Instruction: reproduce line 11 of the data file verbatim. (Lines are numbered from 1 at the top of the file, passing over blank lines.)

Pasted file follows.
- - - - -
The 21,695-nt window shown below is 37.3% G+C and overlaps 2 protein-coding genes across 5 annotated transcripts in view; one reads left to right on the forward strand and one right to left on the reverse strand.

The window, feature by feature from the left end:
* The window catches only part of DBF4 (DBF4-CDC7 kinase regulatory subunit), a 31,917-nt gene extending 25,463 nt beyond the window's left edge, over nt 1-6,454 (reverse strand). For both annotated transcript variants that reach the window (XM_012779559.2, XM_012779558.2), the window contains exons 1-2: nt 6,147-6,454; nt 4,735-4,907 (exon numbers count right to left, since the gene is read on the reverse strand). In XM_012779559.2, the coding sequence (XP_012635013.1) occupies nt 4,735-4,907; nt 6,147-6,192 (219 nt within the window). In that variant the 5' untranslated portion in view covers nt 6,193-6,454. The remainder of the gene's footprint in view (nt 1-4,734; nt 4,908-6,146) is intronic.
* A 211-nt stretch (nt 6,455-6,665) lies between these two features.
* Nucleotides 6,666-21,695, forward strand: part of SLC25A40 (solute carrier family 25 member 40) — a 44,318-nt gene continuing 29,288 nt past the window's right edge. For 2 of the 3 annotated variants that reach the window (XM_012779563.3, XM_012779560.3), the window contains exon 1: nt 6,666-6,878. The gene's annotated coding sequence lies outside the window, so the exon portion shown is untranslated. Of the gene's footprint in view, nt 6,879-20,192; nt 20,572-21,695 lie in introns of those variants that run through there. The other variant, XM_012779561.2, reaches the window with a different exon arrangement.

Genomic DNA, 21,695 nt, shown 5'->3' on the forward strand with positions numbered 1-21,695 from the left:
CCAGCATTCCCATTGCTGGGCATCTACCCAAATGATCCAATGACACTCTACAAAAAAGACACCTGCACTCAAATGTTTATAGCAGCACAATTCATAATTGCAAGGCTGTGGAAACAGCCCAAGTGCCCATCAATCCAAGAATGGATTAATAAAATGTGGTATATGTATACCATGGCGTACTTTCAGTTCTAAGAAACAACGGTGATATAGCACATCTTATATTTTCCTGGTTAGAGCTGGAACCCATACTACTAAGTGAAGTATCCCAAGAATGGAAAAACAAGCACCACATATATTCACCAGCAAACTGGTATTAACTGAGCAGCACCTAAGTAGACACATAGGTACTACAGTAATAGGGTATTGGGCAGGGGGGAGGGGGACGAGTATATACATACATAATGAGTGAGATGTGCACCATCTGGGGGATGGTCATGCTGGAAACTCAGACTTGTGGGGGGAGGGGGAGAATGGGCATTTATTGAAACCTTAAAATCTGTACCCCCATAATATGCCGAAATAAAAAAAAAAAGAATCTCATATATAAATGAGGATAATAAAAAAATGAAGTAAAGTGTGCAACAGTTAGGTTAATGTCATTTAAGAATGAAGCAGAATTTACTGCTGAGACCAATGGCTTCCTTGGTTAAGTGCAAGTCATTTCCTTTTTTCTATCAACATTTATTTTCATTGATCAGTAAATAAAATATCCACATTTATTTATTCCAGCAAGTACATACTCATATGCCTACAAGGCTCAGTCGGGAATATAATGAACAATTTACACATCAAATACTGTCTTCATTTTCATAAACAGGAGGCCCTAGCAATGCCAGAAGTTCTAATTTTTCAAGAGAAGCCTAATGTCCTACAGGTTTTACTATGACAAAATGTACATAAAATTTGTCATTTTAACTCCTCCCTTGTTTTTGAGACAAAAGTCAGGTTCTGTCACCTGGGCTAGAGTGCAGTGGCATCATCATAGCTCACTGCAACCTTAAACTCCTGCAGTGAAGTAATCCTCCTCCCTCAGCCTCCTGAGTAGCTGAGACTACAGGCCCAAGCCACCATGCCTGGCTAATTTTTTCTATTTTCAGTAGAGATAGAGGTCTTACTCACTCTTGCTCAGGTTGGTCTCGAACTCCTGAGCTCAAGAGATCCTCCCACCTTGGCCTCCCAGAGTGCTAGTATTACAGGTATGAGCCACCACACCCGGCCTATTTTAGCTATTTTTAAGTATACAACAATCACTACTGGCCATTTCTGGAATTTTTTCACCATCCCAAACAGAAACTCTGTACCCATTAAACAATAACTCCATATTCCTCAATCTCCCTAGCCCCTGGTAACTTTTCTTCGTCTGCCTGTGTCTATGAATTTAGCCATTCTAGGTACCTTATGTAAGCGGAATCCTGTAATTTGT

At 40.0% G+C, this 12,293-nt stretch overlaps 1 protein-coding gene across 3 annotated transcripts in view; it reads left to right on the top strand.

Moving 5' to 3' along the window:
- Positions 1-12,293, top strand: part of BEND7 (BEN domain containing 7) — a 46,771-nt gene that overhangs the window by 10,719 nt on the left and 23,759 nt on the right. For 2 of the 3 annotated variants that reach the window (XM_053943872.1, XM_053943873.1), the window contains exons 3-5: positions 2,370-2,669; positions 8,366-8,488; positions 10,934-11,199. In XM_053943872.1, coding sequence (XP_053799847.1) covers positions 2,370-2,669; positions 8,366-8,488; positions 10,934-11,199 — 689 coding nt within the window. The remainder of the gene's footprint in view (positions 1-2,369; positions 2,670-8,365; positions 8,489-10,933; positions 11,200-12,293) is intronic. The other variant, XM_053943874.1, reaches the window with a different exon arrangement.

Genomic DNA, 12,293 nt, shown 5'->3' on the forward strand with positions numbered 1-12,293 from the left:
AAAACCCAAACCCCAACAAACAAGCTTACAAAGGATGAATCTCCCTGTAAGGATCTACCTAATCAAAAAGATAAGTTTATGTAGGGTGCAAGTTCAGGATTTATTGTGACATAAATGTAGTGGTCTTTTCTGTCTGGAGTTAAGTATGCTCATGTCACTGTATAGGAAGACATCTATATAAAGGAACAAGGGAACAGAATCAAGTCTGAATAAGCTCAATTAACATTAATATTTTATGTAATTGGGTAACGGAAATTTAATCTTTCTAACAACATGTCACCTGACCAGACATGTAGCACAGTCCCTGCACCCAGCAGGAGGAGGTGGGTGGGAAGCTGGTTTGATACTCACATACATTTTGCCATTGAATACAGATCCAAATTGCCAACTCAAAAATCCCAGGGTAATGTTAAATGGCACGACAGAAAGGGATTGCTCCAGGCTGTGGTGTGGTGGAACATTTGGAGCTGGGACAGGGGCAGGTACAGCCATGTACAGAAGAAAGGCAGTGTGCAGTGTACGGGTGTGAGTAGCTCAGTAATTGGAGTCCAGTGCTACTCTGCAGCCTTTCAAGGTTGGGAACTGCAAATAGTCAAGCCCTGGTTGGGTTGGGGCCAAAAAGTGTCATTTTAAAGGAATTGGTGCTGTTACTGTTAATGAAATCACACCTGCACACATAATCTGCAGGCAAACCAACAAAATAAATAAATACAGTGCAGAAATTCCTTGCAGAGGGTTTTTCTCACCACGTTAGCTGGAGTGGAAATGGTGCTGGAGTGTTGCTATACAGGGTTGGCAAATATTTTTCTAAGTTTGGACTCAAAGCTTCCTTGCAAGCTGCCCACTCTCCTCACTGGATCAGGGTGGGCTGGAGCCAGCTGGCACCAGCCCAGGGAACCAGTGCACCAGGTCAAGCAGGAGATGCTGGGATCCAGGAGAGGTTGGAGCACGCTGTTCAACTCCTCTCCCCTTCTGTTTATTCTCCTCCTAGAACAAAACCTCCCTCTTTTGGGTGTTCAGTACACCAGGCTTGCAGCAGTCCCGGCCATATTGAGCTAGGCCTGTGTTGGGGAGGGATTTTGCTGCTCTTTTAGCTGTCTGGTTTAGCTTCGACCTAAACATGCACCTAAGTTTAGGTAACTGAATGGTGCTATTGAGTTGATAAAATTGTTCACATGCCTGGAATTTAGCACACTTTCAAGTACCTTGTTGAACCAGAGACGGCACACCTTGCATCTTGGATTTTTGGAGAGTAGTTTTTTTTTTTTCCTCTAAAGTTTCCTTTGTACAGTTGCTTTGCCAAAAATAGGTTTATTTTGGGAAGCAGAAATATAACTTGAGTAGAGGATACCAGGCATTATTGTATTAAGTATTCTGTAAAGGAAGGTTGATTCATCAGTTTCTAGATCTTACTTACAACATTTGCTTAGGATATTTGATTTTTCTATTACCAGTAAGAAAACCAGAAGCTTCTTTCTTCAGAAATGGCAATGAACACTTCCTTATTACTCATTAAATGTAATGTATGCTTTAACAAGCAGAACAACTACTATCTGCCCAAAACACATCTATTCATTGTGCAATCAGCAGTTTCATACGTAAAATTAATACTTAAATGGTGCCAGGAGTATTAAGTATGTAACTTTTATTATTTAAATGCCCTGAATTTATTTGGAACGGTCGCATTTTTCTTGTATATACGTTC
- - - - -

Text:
Genomic DNA, 12,293 nt, shown 5'->3' on the forward strand with positions numbered 1-12,293 from the left: